- The Washington Times - Wednesday, September 30, 2009

Kate goes solo

“Jon & Kate Plus 8” is about to be rechristened “Kate Plus Eight,” Associated Press reports.

That’s the word from the TLC network, announcing Tuesday that its hit reality show will be adapting to changes in the Gosselin household, which for months has been disrupted by the split-up of Jon and Kate.

The renamed “Kate Plus Eight” begins Nov. 2. It will continue to focus on the lives of the young Gosselin twins and sextuplets but with a deeper focus on Kate’s role as a single mother.

TLC says Jon Gosselin will continue to appear on the show, but less often.

The couple made their separation official on an episode that aired in June. TLC says they are in divorce proceedings.

The series, which airs Mondays at 9 p.m., premiered in 2007.

No fallout from flub

Despite her widely publicized foul-mouthed flub on Saturday’s season premiere of “Saturday Night Live,” new cast member Jenny Slate isn’t going anywhere, TVGuide.com says.

“No truth to firing conjecture,” NBC spokeswoman Sharon Pannozzo told the New York Daily News.

A Federal Communications Commission fine for Miss Slate is also highly unlikely because the verbal slip occurred at 12:40 a.m. - well after the prime-time hours the FCC monitors most heavily, the newspaper reported.

Miss Slate, one of two new cast members added to “SNL’s” lineup this season, accidentally used the F-word during a skit with co-star Kristen Wiig and guest host Megan Fox.

In the sketch “Biker Chit Chat,” the three frequently tossed around the words “freaking” and fricking” before Miss Slate accidentally let the curse word fly about a minute into the sketch.

The curse was replaced with “freaking” in the West Coast tape delay, TV Guide said.

Miss Slate follows in the footsteps of former “SNL” cast member Charles Rocket, who dropped the F-word on the live show back in 1981.

Easy money

Could you unspool a roll of toilet paper with your body in 60 seconds - for a chance to win $1 million?

That’s one of the deceptively simple household challenges contestants will face on “Perfect 10,” a new game show from Universal Media Studios in association with Friday TV that creates high-stakes competition based on everyday chores.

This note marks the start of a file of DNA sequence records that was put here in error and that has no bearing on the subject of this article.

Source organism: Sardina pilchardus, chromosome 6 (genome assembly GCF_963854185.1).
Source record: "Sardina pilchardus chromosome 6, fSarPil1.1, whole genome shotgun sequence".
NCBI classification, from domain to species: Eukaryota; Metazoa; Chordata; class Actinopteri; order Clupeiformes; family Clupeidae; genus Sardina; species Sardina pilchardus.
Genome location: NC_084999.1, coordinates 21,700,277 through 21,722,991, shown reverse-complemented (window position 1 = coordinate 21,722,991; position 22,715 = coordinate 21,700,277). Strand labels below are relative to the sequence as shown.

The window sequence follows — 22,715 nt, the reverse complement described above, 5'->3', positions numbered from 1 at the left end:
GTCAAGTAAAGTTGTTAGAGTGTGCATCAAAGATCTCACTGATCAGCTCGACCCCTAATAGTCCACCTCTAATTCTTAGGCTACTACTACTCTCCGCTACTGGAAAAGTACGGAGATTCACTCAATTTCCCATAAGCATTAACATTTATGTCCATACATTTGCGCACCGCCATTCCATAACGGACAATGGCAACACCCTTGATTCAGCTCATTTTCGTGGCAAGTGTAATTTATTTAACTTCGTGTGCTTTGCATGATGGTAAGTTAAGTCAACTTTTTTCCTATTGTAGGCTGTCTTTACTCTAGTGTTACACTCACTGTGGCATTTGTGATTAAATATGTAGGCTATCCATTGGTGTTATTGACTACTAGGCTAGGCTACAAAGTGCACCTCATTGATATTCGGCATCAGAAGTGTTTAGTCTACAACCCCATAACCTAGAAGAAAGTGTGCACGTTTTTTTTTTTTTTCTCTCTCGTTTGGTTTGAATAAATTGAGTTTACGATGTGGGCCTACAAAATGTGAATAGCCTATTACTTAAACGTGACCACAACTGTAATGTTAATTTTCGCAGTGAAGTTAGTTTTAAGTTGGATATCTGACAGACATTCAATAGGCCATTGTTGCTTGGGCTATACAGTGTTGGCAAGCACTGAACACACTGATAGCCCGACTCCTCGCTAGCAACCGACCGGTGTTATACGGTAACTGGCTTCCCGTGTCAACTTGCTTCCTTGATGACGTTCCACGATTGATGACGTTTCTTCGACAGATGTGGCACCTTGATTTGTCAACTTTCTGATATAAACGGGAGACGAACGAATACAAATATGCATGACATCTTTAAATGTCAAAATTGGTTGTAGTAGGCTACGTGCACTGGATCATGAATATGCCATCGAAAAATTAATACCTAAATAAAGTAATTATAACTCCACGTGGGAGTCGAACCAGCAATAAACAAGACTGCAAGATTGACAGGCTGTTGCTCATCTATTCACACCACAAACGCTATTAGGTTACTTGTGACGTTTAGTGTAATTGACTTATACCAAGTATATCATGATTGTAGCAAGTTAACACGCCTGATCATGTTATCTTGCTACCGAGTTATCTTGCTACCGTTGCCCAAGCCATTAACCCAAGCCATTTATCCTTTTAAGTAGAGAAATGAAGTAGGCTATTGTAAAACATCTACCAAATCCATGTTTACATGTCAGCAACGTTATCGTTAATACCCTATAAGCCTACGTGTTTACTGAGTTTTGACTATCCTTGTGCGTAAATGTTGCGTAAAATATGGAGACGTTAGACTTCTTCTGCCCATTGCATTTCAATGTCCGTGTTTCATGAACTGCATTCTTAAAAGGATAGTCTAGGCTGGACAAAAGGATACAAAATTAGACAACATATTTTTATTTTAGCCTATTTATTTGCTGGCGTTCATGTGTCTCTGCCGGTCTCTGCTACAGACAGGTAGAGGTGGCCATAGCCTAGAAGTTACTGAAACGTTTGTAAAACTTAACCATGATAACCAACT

According to the Hollywood Reporter, NBC has ordered eight one-hour episodes. No airdate has been set, but the show presumably will fill a midseason slot.

In “Perfect 10,” contestants will be faced with 10 tasks they must complete in 60 seconds. By choosing easily replicated challenges, NBC hopes to increase the level of at-home participation and the potential to expand the game to other platforms.

The network will post demonstrations of 50 games on a Web site before the show’s launch, enabling potential contestants and viewers to practice the tasks.

Strong showing

The season premieres of “Dexter” and “Californication” returned with a vengeance for Showtime on Sunday night, Broadcastingcable.com notes.

“Dexter,” which stars Michael C. Hall (“Six Feet Under”) as a medical-examiner-by-day-turned-serial-killer-by-night, kicked off its fourth season to become the most-watched telecast since Showtime changed how it calculates ratings in 2004.

According to B&C, “Dexter” (seen at 9 p.m.) drew 1.52 million viewers, or 1.92 million when the replay is factored in - up 19 percent from the season-three premiere night (1.62 million)

The season-three premiere of “Californication” also was the highest-rated episode in that show’s history, drawing 821,000 viewers at 10 p.m., up 57 percent from the season-two premiere (522,000). For the night, the show - which stars David Duchovny as an oversexed writer with writer’s block - averaged slightly more than 1.2 million viewers.

Compiled by Robyn-Denise Yourse from Web and wire reports

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